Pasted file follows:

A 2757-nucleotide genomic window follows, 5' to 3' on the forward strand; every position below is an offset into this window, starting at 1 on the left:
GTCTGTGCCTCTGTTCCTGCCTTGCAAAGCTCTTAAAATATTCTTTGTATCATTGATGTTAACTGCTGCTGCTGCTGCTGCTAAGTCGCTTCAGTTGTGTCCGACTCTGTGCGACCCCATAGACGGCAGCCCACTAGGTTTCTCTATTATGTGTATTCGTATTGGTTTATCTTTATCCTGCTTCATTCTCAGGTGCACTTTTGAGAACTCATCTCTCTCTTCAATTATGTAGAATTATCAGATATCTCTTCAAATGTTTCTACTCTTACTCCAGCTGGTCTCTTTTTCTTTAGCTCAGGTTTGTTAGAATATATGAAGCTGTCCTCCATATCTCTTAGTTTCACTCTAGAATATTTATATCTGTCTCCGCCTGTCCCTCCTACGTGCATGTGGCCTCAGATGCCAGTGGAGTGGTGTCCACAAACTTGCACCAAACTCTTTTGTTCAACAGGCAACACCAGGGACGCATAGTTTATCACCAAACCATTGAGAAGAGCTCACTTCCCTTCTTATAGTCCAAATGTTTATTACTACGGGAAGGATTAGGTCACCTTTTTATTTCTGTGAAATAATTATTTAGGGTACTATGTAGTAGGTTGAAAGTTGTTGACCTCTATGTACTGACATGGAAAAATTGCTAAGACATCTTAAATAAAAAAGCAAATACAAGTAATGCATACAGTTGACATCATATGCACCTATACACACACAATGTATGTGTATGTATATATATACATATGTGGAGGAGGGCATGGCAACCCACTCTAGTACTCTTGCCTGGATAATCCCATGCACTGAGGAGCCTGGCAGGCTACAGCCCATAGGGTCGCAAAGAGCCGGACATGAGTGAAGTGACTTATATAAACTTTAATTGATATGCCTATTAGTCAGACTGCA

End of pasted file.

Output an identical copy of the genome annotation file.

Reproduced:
A 2757-nucleotide genomic window follows, 5' to 3' on the forward strand; every position below is an offset into this window, starting at 1 on the left:
GTCTGTGCCTCTGTTCCTGCCTTGCAAAGCTCTTAAAATATTCTTTGTATCATTGATGTTAACTGCTGCTGCTGCTGCTGCTAAGTCGCTTCAGTTGTGTCCGACTCTGTGCGACCCCATAGACGGCAGCCCACTAGGTTTCTCTATTATGTGTATTCGTATTGGTTTATCTTTATCCTGCTTCATTCTCAGGTGCACTTTTGAGAACTCATCTCTCTCTTCAATTATGTAGAATTATCAGATATCTCTTCAAATGTTTCTACTCTTACTCCAGCTGGTCTCTTTTTCTTTAGCTCAGGTTTGTTAGAATATATGAAGCTGTCCTCCATATCTCTTAGTTTCACTCTAGAATATTTATATCTGTCTCCGCCTGTCCCTCCTACGTGCATGTGGCCTCAGATGCCAGTGGAGTGGTGTCCACAAACTTGCACCAAACTCTTTTGTTCAACAGGCAACACCAGGGACGCATAGTTTATCACCAAACCATTGAGAAGAGCTCACTTCCCTTCTTATAGTCCAAATGTTTATTACTACGGGAAGGATTAGGTCACCTTTTTATTTCTGTGAAATAATTATTTAGGGTACTATGTAGTAGGTTGAAAGTTGTTGACCTCTATGTACTGACATGGAAAAATTGCTAAGACATCTTAAATAAAAAAGCAAATACAAGTAATGCATACAGTTGACATCATATGCACCTATACACACACAATGTATGTGTATGTATATATATACATATGTGGAGGAGGGCATGGCAACCCACTCTAGTACTCTTGCCTGGATAATCCCATGCACTGAGGAGCCTGGCAGGCTACAGCCCATAGGGTCGCAAAGAGCCGGACATGAGTGAAGTGACTTATATAAACTTTAATTGATATGCCTATTAGTCAGACTGCA